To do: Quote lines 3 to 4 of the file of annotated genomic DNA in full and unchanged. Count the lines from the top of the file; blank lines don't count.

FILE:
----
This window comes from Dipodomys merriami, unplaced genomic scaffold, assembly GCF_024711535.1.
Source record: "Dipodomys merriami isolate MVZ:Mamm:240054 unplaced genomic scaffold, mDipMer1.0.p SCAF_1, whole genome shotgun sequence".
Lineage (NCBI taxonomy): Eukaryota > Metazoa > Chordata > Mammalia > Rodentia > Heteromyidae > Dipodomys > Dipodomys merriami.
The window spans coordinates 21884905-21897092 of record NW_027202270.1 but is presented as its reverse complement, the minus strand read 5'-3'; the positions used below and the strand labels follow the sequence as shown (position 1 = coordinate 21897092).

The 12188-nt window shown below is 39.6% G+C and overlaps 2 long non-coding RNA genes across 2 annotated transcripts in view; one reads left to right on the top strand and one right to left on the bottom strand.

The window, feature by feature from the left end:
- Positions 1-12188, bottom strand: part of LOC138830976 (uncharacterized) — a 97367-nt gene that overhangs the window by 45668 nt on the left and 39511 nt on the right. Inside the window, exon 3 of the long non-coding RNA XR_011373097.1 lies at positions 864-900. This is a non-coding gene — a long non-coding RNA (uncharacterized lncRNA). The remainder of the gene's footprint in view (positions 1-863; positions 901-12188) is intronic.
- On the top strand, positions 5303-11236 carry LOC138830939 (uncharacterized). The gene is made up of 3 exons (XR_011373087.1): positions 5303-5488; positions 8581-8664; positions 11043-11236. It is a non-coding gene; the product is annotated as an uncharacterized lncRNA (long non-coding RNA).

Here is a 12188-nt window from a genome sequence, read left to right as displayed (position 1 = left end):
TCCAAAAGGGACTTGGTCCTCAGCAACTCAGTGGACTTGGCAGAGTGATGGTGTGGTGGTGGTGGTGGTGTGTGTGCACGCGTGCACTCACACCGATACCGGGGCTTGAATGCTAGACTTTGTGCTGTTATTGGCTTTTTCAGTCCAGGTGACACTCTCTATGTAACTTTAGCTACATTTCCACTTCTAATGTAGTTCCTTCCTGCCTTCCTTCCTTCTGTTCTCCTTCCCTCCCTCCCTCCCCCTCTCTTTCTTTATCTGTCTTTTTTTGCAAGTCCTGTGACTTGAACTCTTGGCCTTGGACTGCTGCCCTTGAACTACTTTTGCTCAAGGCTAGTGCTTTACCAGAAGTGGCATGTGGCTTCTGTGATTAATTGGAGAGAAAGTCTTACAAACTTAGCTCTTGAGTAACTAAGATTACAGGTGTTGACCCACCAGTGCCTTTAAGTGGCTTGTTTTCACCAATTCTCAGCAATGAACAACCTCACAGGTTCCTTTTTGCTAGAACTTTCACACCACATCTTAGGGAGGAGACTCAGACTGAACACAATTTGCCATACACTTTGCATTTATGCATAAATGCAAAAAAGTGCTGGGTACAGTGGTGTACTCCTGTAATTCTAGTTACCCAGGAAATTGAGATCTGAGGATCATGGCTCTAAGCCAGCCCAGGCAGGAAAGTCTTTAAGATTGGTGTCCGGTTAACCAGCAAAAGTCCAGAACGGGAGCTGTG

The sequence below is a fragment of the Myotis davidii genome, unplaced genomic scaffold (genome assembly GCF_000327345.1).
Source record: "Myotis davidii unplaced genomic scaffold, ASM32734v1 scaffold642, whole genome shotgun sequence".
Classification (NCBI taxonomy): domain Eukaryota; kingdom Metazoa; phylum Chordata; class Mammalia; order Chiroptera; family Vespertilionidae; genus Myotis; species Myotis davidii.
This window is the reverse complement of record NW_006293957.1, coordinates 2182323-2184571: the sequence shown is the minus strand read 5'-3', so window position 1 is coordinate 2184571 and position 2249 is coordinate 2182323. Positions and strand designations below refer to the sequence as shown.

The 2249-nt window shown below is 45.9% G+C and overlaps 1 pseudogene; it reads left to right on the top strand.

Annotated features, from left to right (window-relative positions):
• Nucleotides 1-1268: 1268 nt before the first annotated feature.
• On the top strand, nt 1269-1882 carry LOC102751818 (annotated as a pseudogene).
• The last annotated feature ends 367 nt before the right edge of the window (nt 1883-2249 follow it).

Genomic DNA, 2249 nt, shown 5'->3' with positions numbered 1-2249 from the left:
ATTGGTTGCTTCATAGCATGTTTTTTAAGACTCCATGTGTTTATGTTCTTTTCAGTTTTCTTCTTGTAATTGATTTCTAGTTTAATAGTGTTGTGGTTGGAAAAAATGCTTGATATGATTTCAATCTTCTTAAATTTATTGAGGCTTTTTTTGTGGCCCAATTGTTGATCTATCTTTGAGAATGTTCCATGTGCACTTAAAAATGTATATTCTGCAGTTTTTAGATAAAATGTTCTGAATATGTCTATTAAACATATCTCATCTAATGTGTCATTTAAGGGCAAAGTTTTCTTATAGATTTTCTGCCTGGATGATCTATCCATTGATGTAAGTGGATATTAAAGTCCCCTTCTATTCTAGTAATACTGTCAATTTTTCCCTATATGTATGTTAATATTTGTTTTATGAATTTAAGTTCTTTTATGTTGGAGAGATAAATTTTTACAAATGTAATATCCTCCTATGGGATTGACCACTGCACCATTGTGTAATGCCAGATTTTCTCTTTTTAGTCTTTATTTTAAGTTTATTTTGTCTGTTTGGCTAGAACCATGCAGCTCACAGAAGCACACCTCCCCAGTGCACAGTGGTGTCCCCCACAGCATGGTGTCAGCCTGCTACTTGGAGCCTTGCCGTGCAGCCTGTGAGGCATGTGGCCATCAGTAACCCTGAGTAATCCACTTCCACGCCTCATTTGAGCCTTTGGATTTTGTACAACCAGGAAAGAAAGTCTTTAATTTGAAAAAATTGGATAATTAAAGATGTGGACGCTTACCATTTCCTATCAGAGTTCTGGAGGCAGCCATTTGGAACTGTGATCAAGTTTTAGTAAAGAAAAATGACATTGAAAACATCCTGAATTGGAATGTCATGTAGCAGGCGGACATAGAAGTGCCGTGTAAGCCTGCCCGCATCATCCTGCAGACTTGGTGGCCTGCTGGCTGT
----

Lineage (NCBI taxonomy): Eukaryota > Metazoa > Chordata > Mammalia > Rodentia > Heteromyidae > Dipodomys > Dipodomys merriami.
The window spans coordinates 21884905-21897092 of record NW_027202270.1 but is presented as its reverse complement, the minus strand read 5'-3'; the positions used below and the strand labels follow the sequence as shown (position 1 = coordinate 21897092).